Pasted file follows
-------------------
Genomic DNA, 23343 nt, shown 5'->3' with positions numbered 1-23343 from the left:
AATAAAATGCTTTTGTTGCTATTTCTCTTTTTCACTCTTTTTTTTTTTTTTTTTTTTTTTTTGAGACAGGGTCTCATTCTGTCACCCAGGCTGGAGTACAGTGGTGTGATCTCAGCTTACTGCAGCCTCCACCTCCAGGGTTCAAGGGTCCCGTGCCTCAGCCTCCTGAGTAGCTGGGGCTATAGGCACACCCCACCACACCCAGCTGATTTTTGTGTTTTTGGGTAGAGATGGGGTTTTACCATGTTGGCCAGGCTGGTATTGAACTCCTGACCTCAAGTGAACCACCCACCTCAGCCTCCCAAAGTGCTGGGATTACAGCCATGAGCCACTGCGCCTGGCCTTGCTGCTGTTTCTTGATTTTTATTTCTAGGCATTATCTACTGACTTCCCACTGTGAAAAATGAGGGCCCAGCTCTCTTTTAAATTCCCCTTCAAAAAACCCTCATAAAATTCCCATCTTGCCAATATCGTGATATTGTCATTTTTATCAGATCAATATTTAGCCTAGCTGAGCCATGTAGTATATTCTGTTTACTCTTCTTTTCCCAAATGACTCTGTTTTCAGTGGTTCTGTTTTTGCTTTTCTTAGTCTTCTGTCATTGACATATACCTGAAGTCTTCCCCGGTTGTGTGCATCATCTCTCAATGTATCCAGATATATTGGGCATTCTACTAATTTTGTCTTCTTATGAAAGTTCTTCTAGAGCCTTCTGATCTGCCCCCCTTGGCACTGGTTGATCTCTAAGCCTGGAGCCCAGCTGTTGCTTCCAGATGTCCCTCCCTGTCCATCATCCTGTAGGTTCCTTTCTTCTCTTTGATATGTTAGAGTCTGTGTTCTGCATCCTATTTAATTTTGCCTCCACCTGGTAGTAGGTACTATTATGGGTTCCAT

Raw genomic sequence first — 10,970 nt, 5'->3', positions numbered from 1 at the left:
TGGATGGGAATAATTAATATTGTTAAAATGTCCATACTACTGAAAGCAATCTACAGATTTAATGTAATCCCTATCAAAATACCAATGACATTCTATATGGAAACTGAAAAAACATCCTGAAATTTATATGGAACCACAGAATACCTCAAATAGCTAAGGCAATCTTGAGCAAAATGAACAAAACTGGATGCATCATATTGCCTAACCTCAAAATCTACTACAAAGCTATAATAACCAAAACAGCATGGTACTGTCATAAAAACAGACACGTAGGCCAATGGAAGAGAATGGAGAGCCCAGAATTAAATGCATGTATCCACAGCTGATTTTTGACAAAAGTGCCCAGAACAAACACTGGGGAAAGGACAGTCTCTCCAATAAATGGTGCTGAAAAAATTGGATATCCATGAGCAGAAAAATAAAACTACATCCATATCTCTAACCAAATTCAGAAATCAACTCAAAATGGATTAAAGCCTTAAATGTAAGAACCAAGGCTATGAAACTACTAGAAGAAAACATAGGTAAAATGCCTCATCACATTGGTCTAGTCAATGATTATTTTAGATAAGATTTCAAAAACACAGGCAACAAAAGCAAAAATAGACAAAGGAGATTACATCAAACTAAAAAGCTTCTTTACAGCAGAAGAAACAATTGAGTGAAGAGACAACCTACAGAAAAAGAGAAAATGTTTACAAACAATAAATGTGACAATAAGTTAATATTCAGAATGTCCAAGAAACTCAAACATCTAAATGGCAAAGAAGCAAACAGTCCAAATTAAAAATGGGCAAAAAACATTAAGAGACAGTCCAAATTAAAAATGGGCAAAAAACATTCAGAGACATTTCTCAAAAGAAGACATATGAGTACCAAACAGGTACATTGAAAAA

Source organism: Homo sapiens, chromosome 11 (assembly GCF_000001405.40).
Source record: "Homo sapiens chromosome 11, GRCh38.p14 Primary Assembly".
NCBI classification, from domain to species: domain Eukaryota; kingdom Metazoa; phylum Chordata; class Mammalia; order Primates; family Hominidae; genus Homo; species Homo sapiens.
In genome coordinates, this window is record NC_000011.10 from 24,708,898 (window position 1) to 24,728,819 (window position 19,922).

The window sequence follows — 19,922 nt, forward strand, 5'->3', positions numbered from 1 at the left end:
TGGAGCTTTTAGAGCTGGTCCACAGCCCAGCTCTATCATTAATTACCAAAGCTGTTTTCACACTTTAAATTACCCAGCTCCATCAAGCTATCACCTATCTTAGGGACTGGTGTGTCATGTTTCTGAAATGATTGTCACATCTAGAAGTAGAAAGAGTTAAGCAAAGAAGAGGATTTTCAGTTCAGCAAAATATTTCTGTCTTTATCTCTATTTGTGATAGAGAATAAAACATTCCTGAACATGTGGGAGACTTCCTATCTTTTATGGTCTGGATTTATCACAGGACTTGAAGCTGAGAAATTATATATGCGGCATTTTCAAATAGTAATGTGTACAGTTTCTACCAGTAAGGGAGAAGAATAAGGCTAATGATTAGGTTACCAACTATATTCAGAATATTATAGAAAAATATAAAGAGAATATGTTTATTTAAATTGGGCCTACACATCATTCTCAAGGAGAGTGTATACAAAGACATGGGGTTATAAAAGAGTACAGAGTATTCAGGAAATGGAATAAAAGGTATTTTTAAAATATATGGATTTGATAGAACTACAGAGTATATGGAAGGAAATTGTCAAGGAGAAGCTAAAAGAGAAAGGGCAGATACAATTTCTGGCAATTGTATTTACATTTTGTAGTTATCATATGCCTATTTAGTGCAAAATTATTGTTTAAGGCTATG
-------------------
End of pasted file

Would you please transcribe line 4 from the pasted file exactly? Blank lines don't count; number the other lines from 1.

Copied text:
TGGATGGGAATAATTAATATTGTTAAAATGTCCATACTACTGAAAGCAATCTACAGATTTAATGTAATCCCTATCAAAATACCAATGACATTCTATATGGAAACTGAAAAAACATCCTGAAATTTATATGGAACCACAGAATACCTCAAATAGCTAAGGCAATCTTGAGCAAAATGAACAAAACTGGATGCATCATATTGCCTAACCTCAAAATCTACTACAAAGCTATAATAACCAAAACAGCATGGTACTGTCATAAAAACAGACACGTAGGCCAATGGAAGAGAATGGAGAGCCCAGAATTAAATGCATGTATCCACAGCTGATTTTTGACAAAAGTGCCCAGAACAAACACTGGGGAAAGGACAGTCTCTCCAATAAATGGTGCTGAAAAAATTGGATATCCATGAGCAGAAAAATAAAACTACATCCATATCTCTAACCAAATTCAGAAATCAACTCAAAATGGATTAAAGCCTTAAATGTAAGAACCAAGGCTATGAAACTACTAGAAGAAAACATAGGTAAAATGCCTCATCACATTGGTCTAGTCAATGATTATTTTAGATAAGATTTCAAAAACACAGGCAACAAAAGCAAAAATAGACAAAGGAGATTACATCAAACTAAAAAGCTTCTTTACAGCAGAAGAAACAATTGAGTGAAGAGACAACCTACAGAAAAAGAGAAAATGTTTACAAACAATAAATGTGACAATAAGTTAATATTCAGAATGTCCAAGAAACTCAAACATCTAAATGGCAAAGAAGCAAACAGTCCAAATTAAAAATGGGCAAAAAACATTAAGAGACAGTCCAAATTAAAAATGGGCAAAAAACATTCAGAGACATTTCTCAAAAGAAGACATATGAGTACCAAACAGGTACATTGAAAAA